Figure: Dealing with Idioms 1
One problem with sentences which contain idioms is that they are typically ambiguous , in the sense that either a literal or idiomatic interpretation is generally possible (i.e. the phrase kick the bucket can really be about buckets and kicking). However, the possibility of having a variety of interpretations does not really distinguish them from other sorts of expression. Another problem is that they need special rules (such as those above, perhaps), in addition to the normal rules for ordinary words and constructions. However, in this they are no different from ordinary words, for which one also needs special rules. The real problem with idioms is that they are not generally fixed in their form, and that the variation of forms is not limited to variations in inflection (as it is with ordinary words). Thus, there is a serious problem in recognising idioms.
This problem does not arise with all idioms. Some are completely frozen forms whose parts always appear in the same form and in the same order. Examples are phrases like in fact, or in view of. However, such idioms are by far the exception. A typical way in which idioms can vary is in the form of the verb, which changes according to tense , as well as person and number. For example, with bury the hatchet (`to cease hostilities and becomes reconciled', one gets He buries/buried/will bury the hatchet, and They bury/buried/shall bury the hatchet. Notice that variation in the form one gets here is exactly what one would get if no idiomatic interpretation was involved --- i.e. by and large idioms are syntactically and morphologically regular --- it is only their interpretations that are surprising.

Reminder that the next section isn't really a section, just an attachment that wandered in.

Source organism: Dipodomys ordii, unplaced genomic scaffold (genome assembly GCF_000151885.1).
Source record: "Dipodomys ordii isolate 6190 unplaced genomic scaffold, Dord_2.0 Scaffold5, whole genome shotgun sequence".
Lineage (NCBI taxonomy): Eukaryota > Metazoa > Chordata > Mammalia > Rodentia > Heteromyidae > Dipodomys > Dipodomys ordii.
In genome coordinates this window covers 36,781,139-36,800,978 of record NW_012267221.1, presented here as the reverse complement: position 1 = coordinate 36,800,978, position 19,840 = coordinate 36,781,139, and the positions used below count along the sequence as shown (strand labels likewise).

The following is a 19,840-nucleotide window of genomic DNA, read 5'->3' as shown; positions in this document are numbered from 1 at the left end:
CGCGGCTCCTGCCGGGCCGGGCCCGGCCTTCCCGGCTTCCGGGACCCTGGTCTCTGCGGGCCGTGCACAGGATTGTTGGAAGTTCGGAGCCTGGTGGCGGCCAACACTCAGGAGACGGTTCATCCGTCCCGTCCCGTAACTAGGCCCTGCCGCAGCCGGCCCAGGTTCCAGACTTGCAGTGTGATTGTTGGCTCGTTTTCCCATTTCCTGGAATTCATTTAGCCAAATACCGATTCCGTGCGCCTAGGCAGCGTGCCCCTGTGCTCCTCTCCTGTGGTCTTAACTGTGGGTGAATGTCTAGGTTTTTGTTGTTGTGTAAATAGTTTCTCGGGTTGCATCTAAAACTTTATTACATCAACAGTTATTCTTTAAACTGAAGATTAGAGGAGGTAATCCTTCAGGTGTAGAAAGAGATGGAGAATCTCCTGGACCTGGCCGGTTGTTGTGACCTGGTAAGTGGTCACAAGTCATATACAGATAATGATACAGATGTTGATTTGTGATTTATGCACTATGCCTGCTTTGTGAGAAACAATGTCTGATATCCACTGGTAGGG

A second common form of variation is in the form of the possessive pronoun in expressions like to burn one's bridges (meaning `to proceed in such a way as to eliminate all alternative courses of action'). This varies in a regular way with the subject of the verb:
In other cases, only the syntactic category of an element in an idiom can be predicted. Thus, the idiom pull X's leg (`tease') contains a genitive NP, such as Sam's, or the king of England's. Another common form of variation arises because some idioms allow adjectival modifiers. Thus in addition to keep tabs on (meaning observe) one has keep close tabs on (`observe closely'), or put a political cat among the pigeons (meaning `do or say something that causes a lot of argument politically'). Some idioms appear in different syntactic configurations, just like regular non-idiomatic expressions. Thus, bury the hatchet appears in the passive, as well as the active voice.